through inspection with Iraqi army DFAC managers in May. ‘Tiger Team’ trains Iraqi Security Forces

DFAC personnel on food service sanitation and hygiene methods and standards.

SSUUNNSSUUNN MMOONNMMOONN TTUUEESSTTUUEESS WWEEDDWWEEDD TTHHUURRTTHHUURR FFRRIIFFRRII SSAATTSSAATT

5K FunWalk check in @ 5:15 a.m.

Closest to the Pin @ 7 a.m. to 9 a.m.

Texas Hold’em @ 8 p.m.

8 Ball/Spades/Dominoes Tourney

@ 8 p.m.Independence Day

Karaoke Night@ 8 p.m.

Salsa Night@ 8 p.m.

Soccer TeamCaptain’s Mtg.

@ 6 p.m.

R&B Night @ 8 p.m.Soccer Tourney

(TBA)

Closest to the Pin@ 7 a.m. to 9 a.m.

Chess @ 8 p.m.Texas Hold’em

@ 8 p.m.Volleyball Tourney

@ 7 p.m.Karaoke Night

@ 8 p.m.

Basketball Captain’s

Mtg. @ 6 p.m.Salsa Night@ 8 p.m.

R&B Night@ 8 p.m.

5 on 5 BasketballTourney (TBA)

Closest to the Pin@ 7 a.m. to9 a.m.

Texas Hold’em @ 8 p.m.

Ping PongTourney @ 8 p.m.

Karaoke Night@ 8 p.m.

22 33 44 55 66 77 88

99 1100 1111

July Division MWR Calendar

114411331122 1155

1166 1177 1188 1199

3300

2299

2288

11

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page 17TThe Ivy Leafhe Ivy Leafjune 25, 2006

BAGHDAD –

Sequestered in the Green Zone,

Multi-National Baghdad’s

‘Freedom Rest’ is its own world.

Open for just under three years, the

rest and relaxation spot is still a mystery

to many 4th Infantry Division Soldiers.

The mini-resort, originally opened in 2003

by 1st Armored Division, has a lot to offer

in its small but beautiful venue.

The purpose of a place like Freedom

Rest is to give Soldiers “a place to relax

and get away from the fight,” said Sgt. 1st

Class Primitivo Talaoc, senior liaison offi-

cer for Freedom Rest, Multi-National

Division – Baghdad.

Soldiers are free to involve themselves

in all the events coordinated by the MWR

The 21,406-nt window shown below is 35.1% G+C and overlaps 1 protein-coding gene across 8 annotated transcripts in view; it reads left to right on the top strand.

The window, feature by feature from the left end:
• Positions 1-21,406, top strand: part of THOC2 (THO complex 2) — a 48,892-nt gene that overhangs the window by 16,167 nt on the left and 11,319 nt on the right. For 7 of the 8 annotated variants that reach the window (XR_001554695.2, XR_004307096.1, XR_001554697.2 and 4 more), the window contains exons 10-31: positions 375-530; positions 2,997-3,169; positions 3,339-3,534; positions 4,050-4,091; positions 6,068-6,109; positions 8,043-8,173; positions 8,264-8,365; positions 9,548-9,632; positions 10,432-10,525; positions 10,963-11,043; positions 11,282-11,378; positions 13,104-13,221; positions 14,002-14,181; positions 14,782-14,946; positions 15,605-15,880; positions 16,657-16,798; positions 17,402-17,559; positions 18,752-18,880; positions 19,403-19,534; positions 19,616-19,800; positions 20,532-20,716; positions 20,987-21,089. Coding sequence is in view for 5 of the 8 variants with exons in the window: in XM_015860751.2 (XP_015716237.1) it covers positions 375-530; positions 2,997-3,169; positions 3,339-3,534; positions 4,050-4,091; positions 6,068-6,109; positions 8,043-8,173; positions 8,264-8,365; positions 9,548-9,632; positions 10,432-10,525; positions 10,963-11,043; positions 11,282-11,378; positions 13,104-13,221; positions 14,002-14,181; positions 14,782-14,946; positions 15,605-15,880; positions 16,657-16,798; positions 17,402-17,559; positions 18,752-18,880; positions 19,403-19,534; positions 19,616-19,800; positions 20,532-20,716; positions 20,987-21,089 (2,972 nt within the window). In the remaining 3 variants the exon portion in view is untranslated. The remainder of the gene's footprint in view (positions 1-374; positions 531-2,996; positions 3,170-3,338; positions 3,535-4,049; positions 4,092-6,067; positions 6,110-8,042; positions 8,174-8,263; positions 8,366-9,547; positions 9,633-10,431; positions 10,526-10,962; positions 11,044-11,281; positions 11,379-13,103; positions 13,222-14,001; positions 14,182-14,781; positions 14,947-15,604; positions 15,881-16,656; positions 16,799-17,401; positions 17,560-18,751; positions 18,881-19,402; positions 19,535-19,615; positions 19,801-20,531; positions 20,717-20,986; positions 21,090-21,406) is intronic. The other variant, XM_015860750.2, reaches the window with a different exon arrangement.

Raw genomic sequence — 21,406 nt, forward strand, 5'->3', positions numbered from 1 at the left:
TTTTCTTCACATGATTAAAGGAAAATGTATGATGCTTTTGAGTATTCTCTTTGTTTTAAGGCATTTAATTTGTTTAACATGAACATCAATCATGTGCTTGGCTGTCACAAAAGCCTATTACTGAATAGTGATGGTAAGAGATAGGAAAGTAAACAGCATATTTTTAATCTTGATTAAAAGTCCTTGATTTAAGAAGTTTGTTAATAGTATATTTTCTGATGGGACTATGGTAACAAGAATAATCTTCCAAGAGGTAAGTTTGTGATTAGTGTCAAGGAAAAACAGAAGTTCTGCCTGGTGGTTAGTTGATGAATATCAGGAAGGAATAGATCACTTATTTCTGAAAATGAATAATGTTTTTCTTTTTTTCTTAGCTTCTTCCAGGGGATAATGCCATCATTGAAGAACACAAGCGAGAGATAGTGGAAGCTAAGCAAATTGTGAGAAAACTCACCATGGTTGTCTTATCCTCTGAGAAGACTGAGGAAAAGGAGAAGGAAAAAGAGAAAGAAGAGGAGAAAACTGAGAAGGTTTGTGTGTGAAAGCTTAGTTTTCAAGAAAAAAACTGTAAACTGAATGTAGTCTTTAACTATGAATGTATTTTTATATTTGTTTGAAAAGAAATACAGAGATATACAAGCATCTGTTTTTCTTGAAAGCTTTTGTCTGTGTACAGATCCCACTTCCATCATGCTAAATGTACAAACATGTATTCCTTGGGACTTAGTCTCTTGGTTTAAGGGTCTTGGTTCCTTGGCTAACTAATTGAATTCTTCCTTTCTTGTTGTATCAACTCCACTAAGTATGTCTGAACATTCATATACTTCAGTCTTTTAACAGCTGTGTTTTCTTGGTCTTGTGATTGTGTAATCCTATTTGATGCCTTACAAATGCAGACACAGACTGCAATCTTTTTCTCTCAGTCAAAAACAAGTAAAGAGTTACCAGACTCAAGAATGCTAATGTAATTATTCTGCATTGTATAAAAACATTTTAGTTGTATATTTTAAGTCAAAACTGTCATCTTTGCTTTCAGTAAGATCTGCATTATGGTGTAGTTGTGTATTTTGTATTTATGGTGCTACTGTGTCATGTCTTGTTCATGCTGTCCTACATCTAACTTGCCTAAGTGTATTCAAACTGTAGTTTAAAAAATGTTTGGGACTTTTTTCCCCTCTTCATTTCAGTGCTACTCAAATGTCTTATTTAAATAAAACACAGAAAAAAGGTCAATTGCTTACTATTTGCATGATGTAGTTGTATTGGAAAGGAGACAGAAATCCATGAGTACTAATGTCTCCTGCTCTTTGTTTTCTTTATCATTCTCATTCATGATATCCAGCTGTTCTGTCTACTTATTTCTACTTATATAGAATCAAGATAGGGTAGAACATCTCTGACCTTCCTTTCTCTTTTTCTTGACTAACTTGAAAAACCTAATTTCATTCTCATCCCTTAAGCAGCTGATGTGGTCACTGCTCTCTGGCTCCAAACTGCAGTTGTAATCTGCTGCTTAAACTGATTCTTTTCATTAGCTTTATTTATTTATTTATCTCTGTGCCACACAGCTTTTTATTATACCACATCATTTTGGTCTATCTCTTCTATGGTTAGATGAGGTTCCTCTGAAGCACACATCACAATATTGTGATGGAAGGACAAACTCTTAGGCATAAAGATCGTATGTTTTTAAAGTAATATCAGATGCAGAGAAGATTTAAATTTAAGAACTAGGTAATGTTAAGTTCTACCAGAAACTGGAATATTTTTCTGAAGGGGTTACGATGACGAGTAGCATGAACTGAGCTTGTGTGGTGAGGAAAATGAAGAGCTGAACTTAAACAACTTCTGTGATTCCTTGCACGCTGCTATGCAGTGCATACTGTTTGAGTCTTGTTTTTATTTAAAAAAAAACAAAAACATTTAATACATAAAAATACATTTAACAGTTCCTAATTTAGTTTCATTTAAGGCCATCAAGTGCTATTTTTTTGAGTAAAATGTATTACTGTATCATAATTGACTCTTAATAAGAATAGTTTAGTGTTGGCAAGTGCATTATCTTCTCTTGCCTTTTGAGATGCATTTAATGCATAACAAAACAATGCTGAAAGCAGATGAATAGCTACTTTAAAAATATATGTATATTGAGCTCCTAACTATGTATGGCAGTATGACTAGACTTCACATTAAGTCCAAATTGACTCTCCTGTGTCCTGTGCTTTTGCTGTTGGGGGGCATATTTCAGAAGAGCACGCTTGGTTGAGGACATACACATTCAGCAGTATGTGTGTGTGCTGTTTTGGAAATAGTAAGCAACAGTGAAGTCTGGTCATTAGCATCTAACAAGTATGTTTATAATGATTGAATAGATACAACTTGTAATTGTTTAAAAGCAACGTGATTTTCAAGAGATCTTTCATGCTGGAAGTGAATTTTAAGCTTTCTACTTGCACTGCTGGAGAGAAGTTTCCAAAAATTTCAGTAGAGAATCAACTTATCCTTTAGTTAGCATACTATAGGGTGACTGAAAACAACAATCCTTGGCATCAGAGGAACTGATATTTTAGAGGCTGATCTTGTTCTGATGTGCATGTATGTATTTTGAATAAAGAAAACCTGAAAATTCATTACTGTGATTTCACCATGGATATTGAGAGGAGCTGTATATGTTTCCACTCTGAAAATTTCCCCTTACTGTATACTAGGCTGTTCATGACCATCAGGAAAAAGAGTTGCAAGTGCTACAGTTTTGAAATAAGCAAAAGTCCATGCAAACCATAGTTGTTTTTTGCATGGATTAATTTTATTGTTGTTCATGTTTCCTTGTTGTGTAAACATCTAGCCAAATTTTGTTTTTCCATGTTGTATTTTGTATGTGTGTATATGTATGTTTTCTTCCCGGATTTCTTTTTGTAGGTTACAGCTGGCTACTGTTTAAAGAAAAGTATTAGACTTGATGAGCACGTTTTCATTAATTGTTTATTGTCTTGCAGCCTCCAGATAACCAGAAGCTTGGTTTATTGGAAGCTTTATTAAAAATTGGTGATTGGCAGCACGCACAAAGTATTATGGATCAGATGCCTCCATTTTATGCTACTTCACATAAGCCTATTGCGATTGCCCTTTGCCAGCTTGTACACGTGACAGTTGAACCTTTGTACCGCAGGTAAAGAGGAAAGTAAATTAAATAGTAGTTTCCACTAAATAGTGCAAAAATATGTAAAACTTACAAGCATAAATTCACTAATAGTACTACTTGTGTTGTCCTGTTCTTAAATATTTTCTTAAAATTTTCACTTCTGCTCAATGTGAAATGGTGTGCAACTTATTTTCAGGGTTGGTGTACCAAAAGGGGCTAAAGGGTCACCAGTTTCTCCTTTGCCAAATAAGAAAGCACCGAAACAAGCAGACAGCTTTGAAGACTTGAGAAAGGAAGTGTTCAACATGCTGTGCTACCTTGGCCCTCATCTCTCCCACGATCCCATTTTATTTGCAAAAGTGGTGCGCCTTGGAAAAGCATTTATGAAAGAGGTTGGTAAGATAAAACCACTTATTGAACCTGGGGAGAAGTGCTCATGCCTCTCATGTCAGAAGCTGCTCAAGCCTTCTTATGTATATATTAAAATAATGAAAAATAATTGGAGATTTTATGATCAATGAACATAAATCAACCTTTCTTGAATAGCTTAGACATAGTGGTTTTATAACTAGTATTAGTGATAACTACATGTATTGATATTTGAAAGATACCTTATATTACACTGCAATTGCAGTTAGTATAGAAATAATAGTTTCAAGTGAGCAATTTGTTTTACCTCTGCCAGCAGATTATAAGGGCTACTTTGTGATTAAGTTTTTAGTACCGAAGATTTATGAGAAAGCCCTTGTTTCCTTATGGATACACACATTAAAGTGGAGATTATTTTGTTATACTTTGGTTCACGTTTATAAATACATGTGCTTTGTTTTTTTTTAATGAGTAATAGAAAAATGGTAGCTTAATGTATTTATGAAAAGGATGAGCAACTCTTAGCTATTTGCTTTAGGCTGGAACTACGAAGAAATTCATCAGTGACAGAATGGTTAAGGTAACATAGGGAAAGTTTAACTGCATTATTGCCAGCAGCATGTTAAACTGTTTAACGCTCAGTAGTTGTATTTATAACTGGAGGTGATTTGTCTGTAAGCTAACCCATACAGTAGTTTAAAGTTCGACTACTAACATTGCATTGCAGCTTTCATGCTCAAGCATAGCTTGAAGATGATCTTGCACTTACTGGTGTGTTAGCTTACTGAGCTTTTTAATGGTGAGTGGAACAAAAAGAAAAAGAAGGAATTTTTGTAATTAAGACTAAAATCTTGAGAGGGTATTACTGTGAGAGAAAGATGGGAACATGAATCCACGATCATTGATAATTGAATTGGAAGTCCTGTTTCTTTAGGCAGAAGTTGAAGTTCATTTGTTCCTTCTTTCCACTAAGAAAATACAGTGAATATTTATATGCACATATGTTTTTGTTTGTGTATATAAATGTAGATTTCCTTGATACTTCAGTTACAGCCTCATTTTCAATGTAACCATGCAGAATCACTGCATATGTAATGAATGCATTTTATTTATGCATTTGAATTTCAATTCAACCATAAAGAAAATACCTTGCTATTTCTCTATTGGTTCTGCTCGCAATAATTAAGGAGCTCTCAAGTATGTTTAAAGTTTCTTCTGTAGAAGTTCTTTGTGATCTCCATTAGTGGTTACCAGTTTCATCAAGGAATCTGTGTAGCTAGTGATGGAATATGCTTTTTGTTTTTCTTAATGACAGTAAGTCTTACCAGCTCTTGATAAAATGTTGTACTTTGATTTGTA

staff, or to do nothing at all but stay in

their rooms and sleep, said Taloac.

Another way the staff help Soldiers

enjoy their four-day pass to Freedom Rest

is by encouraging interaction between

Soldiers and the staff.

Talaoc in particular, is credited with

creating an “energetic atmosphere” that

gets Soldiers involved in activities at

Freedom Rest, said Stephen “Steve”

Stelzer, Morale, Welfare and Recreation

supervisor for Freedom Rest, Kellogg,

Brown and Root, who holds a bachelor’s

degree in hospitality management,

When Talaoc took over as the liaison

officer in January, “He said ‘I want you

guys to go out and play games with them.

I want you out there with a bullhorn moti-

vating Soldiers to participate,’” recalled

Stelzer.

“It’s better if Soldiers see the staff get-

ting involved,” said Staff Sgt. Ronald

Carpenter, liaison officer for Freedom

Rest, Multi-National Division – Baghdad.

“They’ll know that we care.”

To make this happen, the staff employ

tactics characteristic of a student’s “first

Freedom Rest offers MND-B Soldiers 4-day retreat

BAGHDAD – Soldiers compete to win a Halo tourney while on pass at Freedom Rest May 15. The Freedom Rest staff coordi-